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Home > Resources & Publications > Newsletters & Magazines > Fact Sheets > Marine Protected Areas

Resources & Publications: Fact Sheets

by Jerald Horst

A marine protected area (MPA) is an area of the marine environment set aside with special restrictions. These restrictions may include “no-take” regulations where all harvest of fisheries species is illegal or they may be less restrictive, with protection only extended to some species or with prohibitions on use of certain fishing equipment. Marine protected areas are often called by other names including marine reserves, sanctuaries, parks, fishery reserves, or no-take zones.

MPAs have been established in over 30 countries for a variety of purposes, but have not previously been used off of Louisiana. Presently, however, the Gulf of Mexico Fishery Management Council is considering them as a management tool.

Federal laws requiring protection of essential fish habit (EFH) and ecosystem management, rather than management by individual species, have led to interest in MPAs. The Sustainable Fisheries Act of 1996 required the Regional Fishery Management Councils to identify EFH, negative impacts on that habitat and actions that should be taken for the conservation of EFH. In October 1998, the Gulf Council submitted its amendment for EFH requirements. Among its recommendations was closing areas to all fishing or regulating specific equipment types during spawning, migration, feeding, and nursery activities, and designating zones for use as marine protected areas to limit damaging effects of fishing practices.

Another reason for consideration of MPAs is that traditional management practices such as seasons, gear restrictions, size and trip limits, and quotas are less effective with more fishermen entering the fishery, better gear and technology, and enforcement difficulties.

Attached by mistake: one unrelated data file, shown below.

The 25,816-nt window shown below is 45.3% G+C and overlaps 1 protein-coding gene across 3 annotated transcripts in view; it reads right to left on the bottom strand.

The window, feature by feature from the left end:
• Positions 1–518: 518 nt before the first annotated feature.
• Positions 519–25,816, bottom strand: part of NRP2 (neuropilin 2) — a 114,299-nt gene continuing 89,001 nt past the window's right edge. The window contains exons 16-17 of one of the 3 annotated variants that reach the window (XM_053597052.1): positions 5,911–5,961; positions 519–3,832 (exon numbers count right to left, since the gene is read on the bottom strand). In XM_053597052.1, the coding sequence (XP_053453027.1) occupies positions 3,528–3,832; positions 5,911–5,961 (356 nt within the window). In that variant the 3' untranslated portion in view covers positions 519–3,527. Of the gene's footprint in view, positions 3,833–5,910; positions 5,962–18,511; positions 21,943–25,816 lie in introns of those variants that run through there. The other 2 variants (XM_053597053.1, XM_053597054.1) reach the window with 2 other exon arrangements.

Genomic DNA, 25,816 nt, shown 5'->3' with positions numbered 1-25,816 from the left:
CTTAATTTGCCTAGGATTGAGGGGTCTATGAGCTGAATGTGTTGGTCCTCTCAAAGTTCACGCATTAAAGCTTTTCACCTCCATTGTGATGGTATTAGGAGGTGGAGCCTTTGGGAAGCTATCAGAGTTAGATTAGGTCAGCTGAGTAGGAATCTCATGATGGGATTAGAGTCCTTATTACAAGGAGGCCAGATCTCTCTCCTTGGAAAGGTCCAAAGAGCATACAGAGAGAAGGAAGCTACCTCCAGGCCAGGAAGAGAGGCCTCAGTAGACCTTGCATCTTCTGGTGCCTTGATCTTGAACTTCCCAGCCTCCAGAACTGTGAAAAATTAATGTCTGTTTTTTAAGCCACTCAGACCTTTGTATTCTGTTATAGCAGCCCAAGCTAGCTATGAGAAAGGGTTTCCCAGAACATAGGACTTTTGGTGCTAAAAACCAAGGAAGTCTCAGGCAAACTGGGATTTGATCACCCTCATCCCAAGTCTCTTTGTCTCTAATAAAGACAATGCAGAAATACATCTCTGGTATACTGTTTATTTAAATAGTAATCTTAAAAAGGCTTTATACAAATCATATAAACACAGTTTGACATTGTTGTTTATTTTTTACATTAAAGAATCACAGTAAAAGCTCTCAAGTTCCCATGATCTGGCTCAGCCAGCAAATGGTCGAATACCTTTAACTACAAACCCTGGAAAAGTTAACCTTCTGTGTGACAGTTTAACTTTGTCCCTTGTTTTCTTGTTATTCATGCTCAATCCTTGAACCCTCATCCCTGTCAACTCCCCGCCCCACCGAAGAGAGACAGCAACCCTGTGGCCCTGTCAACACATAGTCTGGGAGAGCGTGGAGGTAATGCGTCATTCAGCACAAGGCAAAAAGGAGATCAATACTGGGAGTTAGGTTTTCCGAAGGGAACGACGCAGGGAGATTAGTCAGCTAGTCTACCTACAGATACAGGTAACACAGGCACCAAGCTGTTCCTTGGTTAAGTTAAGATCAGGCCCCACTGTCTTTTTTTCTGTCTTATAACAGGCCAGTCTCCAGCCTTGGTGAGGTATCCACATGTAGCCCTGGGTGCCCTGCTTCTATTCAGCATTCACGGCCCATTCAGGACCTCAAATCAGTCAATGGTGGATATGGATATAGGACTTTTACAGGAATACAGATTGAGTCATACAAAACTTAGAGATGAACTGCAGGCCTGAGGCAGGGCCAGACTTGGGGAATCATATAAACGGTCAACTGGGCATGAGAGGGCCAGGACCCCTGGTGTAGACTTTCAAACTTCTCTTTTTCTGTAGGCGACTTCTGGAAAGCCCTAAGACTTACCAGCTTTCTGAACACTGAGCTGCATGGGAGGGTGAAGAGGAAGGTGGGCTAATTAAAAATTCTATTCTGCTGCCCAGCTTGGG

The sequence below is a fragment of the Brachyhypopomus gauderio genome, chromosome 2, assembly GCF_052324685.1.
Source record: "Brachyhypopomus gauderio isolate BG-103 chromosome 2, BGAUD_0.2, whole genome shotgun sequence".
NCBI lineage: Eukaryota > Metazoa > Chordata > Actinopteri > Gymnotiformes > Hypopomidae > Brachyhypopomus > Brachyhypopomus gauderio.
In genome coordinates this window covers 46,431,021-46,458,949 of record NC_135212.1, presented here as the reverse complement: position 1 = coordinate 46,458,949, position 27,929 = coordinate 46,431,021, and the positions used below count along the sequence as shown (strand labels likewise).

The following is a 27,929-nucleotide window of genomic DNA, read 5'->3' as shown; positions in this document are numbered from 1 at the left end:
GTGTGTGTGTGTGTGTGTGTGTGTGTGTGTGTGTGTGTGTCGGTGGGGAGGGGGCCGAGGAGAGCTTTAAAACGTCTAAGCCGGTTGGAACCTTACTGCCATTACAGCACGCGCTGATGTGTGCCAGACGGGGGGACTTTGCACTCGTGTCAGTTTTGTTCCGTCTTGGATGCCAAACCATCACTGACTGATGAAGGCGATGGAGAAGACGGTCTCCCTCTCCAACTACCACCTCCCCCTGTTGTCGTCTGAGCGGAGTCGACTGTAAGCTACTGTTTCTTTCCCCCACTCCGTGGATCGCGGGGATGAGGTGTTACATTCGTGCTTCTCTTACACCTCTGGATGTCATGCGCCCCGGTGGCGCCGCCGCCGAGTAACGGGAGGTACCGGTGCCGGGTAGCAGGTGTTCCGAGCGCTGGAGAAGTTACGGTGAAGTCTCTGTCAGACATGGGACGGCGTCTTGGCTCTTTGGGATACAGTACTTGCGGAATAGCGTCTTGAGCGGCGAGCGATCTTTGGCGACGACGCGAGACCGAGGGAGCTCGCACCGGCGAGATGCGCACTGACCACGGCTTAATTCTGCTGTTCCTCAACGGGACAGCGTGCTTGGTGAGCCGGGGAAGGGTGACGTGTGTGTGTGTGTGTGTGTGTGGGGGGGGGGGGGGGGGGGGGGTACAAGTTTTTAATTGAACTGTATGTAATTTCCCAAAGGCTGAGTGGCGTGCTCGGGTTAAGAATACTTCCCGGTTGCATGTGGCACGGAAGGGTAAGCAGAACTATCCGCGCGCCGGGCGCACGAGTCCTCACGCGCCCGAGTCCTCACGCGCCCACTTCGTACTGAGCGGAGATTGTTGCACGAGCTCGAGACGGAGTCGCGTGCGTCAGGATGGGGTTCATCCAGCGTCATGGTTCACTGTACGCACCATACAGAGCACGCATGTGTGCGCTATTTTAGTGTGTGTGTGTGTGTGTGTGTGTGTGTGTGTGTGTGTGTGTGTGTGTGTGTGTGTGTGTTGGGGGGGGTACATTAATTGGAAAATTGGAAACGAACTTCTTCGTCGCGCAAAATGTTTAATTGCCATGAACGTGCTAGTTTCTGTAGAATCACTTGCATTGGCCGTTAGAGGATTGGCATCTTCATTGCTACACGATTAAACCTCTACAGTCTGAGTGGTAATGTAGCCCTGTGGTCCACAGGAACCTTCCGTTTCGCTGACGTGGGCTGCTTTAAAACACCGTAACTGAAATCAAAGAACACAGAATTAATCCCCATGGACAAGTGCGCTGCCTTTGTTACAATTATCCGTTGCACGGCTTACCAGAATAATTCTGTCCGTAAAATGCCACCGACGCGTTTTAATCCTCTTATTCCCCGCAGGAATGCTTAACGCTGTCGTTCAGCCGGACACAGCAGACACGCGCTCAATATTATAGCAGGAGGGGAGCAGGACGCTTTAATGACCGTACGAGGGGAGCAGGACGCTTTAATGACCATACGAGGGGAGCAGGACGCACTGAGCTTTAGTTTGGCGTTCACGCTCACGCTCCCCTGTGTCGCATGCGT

Both benefits and problems/costs can be expected with the creation of MPAs.


  • Better commercial and recreational fisheries.
    MPAs may serve as areas that produce large spawner fish, whose eggs, larvae and young are carried to areas open to fishing. Additionally, some large fish may wander off of the MPA to fished areas.
  • Simplified enforcement.
    In theory, violations should be easy to detect using boat and airplane surveillance.
  • Improved fairness.
    All groups of fishermen are treated equally because no harvest is allowed by anyone.
  • Preservation of biodiversity.
    A more natural habitat and fisheries population, which is not affected by fishing, would be created.
  • Reduced fishing mortality (deaths).
    This would be especially useful if MPAs are located where concentrations of young fish occur.
  • Creation of wilderness areas for study.
    After over 100 years of fishing in the Gulf of Mexico, scientists have no idea what natural ecosystems were like.
  • Growth in the diving industry and tourism.
    Tourist divers travel long distances to see underwater attractions.


  • Lost fishing opportunities.
    No-take or no-fishing zones reduce fishing.
  • Higher costs.
    Fishermen may have to travel further to fish or to go around MPAs. Also, MPA boundaries will need to be marked on the water and on maps and charts.
  • Fishing benefits may be hard to predict.
    Increased fishing pressure may occur near MPAs. Also, they may not be useful for some migratory species such as tuna and mackerel. Finally, if more fishermen enter the fishery, the benefits produced by an MPA may disappear.
  • Difficult to site.
    Proper placement is important to get the most benefits. Also, the idea may produce a “not in my backyard” reaction from the public.
  • Enforcement difficulties.
    This is a contrast to one of the benefits, which was “simplified enforcement.” At-sea enforcement is expensive and the more and larger fish in an MPA will likely create an incentive to poach. Other questions arise—Can fish taken outside the reserve be in a fisherman’s possession inside the reserve? Can a boat have fishing gear aboard in the MPA? Can fishing vessels travel across the MPA?

There are basically 3 types of MPAs: single small areas, single large areas, or networks of small or large areas. A small area might be chosen to protect a unique habitat (such as the Flower Gardens just west of the Louisiana-Texas border) or a specific biological event, such as the mutton snapper spawning concentration on Riley’s Hump off of Florida. A single large area may be selected to protect habitat or nursery grounds from either fishing pressure or habitat destruction. A network of MPAs may be developed to protect a variety of life stages (including migration corridors) for important fisheries stocks. Some scientists consider a network of small MPAs to be more effective than a single large MPA in maintaining stable fisheries populations and habitats.

Download: mpa.pdf (43KB)

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